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LIVING OFF THE LAND : A Worldly Cuisine With Its Heart in the Sonoma Countryside

April 13, 1986|ROSE DOSTI | Rose Dosti is a Times staff writer

If you were to spot John Ash's restaurant, John Ash & Co., from the air, it would be a patch of urban color nestled amid the rich foliage of Sonoma County. The restaurant is in a typical Santa Rosa shopping mall, but don't be fooled for a minute--it's the land around it to which Ash, his restaurant and cooking style are deeply connected.

During its six-year existence, the restaurant has earned a reputation as one of Northern California's finest. It was founded on Ash's sensitivities to ecology, beauty, innovation and seasonality of food products grown in Sonoma County, and there are examples aplenty: shiitake mushrooms, sun-dried tomatoes, a vast array of baby vegetables and chevre are produced on nearby farms. The wines served at his restaurant include the pick of the crop from local vineyards--Cabernets from Alexander Valley, Long and Kenwood vineyards, and late-disgorged sparkling wines held back by Iron Horse Vineyards for special occasions. Attention to health concerns are manifest in the use of simple steam-cooking, roasting and grilling. And Ash brings to his restaurant foods from around the globe: chiles from Brazil; monkfish, sole and langostine from Atlantic waters; beers from throughout Latin America.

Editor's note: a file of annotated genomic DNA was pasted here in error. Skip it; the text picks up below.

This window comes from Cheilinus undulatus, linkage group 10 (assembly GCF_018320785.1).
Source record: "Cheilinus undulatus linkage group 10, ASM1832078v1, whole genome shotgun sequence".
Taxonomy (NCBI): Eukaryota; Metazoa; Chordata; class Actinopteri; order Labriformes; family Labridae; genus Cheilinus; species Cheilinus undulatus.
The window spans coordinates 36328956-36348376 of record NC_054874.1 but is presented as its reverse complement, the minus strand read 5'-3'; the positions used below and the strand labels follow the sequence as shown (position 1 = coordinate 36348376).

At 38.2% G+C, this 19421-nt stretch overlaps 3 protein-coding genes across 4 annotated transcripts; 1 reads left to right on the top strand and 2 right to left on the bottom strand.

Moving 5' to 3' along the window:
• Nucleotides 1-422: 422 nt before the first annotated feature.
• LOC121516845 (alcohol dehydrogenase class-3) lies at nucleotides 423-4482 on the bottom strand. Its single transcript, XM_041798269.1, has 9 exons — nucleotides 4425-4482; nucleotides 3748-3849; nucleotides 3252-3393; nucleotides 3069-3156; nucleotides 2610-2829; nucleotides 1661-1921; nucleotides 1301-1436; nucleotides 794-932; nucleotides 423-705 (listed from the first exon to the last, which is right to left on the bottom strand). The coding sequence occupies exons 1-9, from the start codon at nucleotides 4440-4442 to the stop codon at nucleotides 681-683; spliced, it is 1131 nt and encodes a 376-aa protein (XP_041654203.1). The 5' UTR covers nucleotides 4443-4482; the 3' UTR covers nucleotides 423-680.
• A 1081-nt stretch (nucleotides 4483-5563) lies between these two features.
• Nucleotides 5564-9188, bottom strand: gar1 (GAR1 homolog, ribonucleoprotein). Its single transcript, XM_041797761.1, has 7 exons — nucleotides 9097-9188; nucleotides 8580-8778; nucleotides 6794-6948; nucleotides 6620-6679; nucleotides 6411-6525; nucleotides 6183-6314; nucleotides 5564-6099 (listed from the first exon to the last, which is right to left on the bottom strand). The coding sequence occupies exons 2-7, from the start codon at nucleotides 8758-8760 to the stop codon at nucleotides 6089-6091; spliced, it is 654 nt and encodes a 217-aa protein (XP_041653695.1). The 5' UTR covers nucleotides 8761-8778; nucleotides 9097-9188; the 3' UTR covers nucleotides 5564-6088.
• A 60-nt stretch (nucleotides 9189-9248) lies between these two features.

Ideas, too, are influenced by international cuisines. A case in point is his adaptation of Japanese-style Kobe beef fillets: roasted pork fillets marinated in orange juice seasoned with ginger and garlic, then rolled in honey and coated with sesame seeds. The golden, caramelized effect of the honey on the sweet pork is simply delicious. Ash serves the pork tenderloin cooked pink inside (to a safe internal temperature of 160 degrees Fahrenheit). But should you balk at the thought of pink pork, you can continue to cook the roast to a temperature of 170 degrees.

JOHN ASH'S TENDERLOIN OF PORK KOBE STYLE 2 1 to 1 1/2-pound tenderloins of pork (skin and fat removed) 1/2 cup soy sauce 1 3-inch piece gingerroot, mashed Grated peel and juice of 1 orange 2 cloves garlic, mashed cup honey cup sesame seeds Orange segments, optional Kumquats, optional Japanese radish (daikon), shredded into thread Mirin Sauce

Place pork in shallow pan. Combine soy sauce, ginger, orange peel, orange juice and garlic in small bowl. Pour over pork filet. Turn to coat well. Remove pork from marinade. Roll in honey and sprinkle with sesame seeds to cover. Place on rack in roasting pan and roast at 475 degrees until meat thermometer registers 160 degrees for medium or 170 degrees for well done, about 30 minutes. Slice and garnish with orange segments or kumquats and daikon threads. Serve with Mirin Sauce. Makes 4 to 6 servings.

Note: Because honey may drip and burn pan, line roasting pan with foil. Mirin Sauce 1/2 cup mirin (sweet sake) 1/2 cup fermented Japanese soy sauce 1/2 cup chicken stock2 tablespoons sugar 1 1-inch piece gingerroot, sliced (do not peel) 1 clove garlic, mashed 1 star anise pod Juice of 1 large orange 1 tablespoon cornstarch Water

Combine mirin, soy sauce, chicken stock, sugar, gingerroot, garlic, anise pod and orange juice in saucepan. Mix cornstarch with enough water to make a thin paste. Stir into mirin mixture. Bring to a simmer and cook until sauce thickens and becomes shiny. Strain. Makes about 1 3/4 cups. Accessories are from Gump's, Beverly Hills. PRODUCED BY ROBIN TUCKER FOOD STYLIST: OLIVIA ERSCHEN

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